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Two years ago I was hit by a San Francisco tech commuter bus biking home from work near the Caltrain station. I was rushed in an ambulance to the hospital and released with minor injuries. I live with some amount of pain in my body every day since then. (If you look closely, you might be able to see that I still walk with a bit of a limp sometimes.)
So why do I still bike to work?
Well first, there are the obvious reasons: exercise, frugality, a dislike of traffic. (It’s also just faster than other modes of transport at the times I’m typically traveling.) Then there are the almost obvious but deeper reasons: biking aligns with my values, including my desire to be good to our planet, and my belief in the value of a healthy body and mind.
Underneath all of that, though, I discovered more interesting reasons...
I work in innovation and design consulting. Companies come to us to help them invent and realize new products and businesses.
Recently, a need to take some days off from biking to work gave me a chance to notice how biking to work totally primes my mind for the kind of moment-to-moment assessment of opportunities, risks, everyday victories, and trade-offs which are at the core of my design work. This break gave me a chance to observe how biking activates me mentally and physically. Navigating the SF streets in rush hour on a bike brings me into full aliveness -- to avert the possibility of immediate dead-ness. Something about being not that far from the edge, even from death, is very enlivening! By the time I arrive at the office, my mind is already fully engaged in the dance of life. Almost better than coffee.
Can I squeeze between the two potholes and the train tracks?
Is there room for that car door to open?
Is she changing lanes or not?
What is the risk of there not being any parking available?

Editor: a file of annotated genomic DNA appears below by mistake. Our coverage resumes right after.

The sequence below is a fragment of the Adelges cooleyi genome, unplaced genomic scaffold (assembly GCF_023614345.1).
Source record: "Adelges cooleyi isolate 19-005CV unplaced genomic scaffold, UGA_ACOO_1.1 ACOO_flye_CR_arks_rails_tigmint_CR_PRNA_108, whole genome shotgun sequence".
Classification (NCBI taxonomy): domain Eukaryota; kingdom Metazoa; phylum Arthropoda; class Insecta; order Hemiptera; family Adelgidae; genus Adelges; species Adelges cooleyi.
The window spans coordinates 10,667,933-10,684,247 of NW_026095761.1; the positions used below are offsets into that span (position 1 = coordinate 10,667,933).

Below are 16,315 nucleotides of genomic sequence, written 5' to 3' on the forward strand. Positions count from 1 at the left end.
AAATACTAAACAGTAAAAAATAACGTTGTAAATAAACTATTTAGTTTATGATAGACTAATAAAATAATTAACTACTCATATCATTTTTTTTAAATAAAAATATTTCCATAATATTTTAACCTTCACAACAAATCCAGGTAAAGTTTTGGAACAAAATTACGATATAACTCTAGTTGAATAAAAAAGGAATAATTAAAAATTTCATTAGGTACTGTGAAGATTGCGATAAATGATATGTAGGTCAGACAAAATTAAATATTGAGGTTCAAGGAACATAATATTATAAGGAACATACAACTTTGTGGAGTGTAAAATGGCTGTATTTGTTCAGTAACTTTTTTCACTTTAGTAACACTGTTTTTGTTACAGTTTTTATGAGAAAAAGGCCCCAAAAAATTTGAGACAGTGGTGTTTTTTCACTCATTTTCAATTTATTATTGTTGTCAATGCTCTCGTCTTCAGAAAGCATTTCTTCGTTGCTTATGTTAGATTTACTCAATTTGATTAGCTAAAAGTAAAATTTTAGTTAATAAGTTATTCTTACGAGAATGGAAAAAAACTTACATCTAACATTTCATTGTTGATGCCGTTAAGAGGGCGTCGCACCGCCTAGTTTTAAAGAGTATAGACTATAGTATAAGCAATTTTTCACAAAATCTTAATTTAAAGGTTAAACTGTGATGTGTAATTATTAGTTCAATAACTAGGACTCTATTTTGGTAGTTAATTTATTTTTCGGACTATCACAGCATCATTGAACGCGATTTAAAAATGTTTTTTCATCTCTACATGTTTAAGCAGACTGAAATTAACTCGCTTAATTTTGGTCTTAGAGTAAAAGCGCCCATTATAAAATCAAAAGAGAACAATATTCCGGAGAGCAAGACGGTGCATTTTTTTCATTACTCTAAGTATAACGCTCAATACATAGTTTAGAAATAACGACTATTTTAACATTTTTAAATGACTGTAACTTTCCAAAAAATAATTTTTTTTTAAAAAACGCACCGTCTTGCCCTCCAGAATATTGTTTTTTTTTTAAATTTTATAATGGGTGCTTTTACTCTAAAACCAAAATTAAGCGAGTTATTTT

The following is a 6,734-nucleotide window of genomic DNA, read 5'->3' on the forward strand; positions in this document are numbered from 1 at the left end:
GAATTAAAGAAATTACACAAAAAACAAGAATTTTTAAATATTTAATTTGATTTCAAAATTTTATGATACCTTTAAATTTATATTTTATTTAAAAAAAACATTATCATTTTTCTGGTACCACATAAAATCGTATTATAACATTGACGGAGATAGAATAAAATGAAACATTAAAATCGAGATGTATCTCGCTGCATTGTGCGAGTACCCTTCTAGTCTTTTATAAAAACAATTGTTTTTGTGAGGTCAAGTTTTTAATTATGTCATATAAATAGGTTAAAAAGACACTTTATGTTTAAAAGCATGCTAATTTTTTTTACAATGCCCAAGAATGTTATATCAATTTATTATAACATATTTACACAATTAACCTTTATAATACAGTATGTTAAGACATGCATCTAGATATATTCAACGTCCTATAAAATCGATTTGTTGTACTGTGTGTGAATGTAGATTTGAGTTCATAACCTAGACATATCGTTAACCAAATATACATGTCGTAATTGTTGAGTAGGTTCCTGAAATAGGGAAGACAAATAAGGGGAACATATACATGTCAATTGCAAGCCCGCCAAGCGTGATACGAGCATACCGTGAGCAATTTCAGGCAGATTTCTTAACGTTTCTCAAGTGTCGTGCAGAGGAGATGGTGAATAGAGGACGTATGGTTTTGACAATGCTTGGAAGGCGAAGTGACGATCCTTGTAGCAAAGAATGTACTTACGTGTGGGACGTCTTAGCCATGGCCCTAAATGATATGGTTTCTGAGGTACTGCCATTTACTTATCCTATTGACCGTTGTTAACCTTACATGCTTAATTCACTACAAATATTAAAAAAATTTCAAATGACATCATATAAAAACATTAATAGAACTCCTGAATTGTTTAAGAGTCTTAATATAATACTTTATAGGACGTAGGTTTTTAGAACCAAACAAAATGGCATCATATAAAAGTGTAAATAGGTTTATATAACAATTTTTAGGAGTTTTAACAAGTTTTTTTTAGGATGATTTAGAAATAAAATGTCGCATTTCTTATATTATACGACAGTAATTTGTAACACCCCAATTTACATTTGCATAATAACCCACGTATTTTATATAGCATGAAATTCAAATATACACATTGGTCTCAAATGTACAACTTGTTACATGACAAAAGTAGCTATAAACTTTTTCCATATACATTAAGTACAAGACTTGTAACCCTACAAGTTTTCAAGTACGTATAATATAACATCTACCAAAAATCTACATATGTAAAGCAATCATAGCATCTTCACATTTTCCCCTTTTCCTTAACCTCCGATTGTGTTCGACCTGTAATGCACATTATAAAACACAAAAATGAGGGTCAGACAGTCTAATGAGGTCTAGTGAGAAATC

Do I need to mitigate that?
What do I want to do after work, and what’s the risk of getting blocked in?
Every ride through the streets of SF is a spontaneous improvisational journey requiring high alertness and sensitivity, and in that way it’s a tiny fractal piece that is somehow representative of my entire life. I get to, need to, feel fully alive.
I noticed that I really missed biking to work on a number of levels. Each journey on the bike is also a design opportunity. What do I want to design for today? Speed? The scenic route? A bit of both? Add an extra stop, or get there early?
Hearing all of this, you might ask: have I learned anything from being hit by a tech bus?
It turns out I’ve learned a lot.
I’ve learned that there are things that are a higher priority than going faster. I’ve learned that there are times when being faster really matters, when it’s all on the line. I’ve been reminded that there are things (people, tools, and equipment) that are worth investing in, to enable things to proceed safely and efficiently. And in dealing with bike crash repairs, I’ve been reminded that constantly knowing where I can add the most value versus when to outsource is the way that I maximize awesomeness with finite resources, obtain the best outcomes, and feel the most fulfilled.
It’s interesting how there are so many parallels between my biking life and my working life.
So after all of this, why do I still bike to work?
Because despite it being risky and sometimes demanding, feeling fully alive is worth it.
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Revolutionizing agriculture will require those in the tech industry to not just make cool gadgets and gizmos that farmers can use… anybody can do that. We need to reconnect with our roots and get to know our farmers — only after understanding what they really need can we actually create valuable innovations and technology that will reshape the agriculture industry.